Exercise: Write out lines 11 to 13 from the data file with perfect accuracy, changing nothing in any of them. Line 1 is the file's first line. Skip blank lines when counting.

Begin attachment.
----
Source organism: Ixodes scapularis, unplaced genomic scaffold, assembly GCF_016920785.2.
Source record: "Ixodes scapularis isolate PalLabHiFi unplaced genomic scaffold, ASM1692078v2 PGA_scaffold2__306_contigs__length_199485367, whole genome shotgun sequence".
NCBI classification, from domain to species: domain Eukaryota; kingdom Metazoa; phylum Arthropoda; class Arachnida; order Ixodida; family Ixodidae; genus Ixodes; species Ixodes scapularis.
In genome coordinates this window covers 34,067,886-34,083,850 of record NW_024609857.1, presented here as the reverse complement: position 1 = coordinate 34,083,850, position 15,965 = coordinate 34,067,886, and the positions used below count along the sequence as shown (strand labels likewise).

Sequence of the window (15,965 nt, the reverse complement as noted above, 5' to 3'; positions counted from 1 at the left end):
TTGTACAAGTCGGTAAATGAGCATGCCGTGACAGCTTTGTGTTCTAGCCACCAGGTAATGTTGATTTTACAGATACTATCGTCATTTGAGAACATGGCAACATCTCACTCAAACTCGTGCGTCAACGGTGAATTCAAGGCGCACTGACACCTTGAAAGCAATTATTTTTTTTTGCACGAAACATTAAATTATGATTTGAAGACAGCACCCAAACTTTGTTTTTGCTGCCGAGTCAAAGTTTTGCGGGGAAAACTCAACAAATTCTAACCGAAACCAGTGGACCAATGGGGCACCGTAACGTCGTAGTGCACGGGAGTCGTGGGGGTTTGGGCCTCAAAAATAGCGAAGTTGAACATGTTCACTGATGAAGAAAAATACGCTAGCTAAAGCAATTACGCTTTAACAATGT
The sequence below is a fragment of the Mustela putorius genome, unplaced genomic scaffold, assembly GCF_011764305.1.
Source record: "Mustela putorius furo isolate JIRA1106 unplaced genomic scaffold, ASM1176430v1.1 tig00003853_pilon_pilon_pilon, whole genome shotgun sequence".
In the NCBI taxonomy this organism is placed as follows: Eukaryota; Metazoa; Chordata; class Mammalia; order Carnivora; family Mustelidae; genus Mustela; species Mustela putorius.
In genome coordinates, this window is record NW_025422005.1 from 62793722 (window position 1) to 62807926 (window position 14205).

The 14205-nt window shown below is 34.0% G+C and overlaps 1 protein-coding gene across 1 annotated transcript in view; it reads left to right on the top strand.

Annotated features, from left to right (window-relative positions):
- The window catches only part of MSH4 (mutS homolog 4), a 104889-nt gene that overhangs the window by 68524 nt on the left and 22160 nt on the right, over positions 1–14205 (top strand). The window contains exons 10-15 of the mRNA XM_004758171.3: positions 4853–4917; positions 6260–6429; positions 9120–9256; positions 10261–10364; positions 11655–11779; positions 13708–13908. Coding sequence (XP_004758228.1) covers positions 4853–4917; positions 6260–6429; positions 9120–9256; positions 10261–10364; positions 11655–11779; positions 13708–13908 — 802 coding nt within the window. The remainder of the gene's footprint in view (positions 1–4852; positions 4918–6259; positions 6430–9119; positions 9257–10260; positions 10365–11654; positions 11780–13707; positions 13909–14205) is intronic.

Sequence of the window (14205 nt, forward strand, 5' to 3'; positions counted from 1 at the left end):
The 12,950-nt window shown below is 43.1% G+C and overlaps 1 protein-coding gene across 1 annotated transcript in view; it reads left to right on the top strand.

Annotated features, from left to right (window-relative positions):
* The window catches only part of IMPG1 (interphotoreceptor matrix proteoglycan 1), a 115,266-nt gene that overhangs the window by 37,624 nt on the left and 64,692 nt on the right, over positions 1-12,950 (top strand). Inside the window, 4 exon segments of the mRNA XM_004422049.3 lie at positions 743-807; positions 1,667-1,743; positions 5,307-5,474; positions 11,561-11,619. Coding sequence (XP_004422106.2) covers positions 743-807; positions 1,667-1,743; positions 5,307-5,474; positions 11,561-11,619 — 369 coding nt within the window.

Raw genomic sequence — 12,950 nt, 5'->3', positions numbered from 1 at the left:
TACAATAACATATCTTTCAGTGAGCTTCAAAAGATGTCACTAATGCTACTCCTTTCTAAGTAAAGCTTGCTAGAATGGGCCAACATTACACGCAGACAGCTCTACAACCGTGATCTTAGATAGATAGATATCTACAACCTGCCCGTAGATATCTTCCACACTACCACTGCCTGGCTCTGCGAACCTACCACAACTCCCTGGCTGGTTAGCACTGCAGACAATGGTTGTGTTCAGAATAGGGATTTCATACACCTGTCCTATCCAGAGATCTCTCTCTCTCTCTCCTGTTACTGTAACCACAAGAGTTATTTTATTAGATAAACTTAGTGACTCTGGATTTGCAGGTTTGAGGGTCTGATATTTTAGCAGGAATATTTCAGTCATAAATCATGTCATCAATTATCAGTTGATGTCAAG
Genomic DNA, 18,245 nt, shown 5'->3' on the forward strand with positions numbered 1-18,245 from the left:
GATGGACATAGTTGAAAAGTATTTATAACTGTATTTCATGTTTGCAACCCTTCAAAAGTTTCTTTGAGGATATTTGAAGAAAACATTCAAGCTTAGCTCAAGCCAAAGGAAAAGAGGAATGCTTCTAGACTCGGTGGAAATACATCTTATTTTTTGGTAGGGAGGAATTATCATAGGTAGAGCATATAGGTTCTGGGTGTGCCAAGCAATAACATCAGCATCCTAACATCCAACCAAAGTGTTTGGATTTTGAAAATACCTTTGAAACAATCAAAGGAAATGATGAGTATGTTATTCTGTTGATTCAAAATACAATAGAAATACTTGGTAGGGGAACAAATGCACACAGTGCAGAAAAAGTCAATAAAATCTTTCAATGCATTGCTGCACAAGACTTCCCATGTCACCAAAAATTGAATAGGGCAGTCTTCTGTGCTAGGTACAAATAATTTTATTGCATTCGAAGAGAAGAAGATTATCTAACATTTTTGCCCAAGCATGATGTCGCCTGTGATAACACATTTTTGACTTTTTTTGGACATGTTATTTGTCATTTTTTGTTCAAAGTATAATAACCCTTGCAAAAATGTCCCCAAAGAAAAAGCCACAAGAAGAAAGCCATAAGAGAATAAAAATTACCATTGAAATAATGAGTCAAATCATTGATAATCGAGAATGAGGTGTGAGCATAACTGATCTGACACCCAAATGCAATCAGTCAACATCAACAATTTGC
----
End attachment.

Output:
The 14205-nt window shown below is 34.0% G+C and overlaps 1 protein-coding gene across 1 annotated transcript in view; it reads left to right on the top strand.

Annotated features, from left to right (window-relative positions):
- The window catches only part of MSH4 (mutS homolog 4), a 104889-nt gene that overhangs the window by 68524 nt on the left and 22160 nt on the right, over positions 1–14205 (top strand). The window contains exons 10-15 of the mRNA XM_004758171.3: positions 4853–4917; positions 6260–6429; positions 9120–9256; positions 10261–10364; positions 11655–11779; positions 13708–13908. Coding sequence (XP_004758228.1) covers positions 4853–4917; positions 6260–6429; positions 9120–9256; positions 10261–10364; positions 11655–11779; positions 13708–13908 — 802 coding nt within the window. The remainder of the gene's footprint in view (positions 1–4852; positions 4918–6259; positions 6430–9119; positions 9257–10260; positions 10365–11654; positions 11780–13707; positions 13909–14205) is intronic.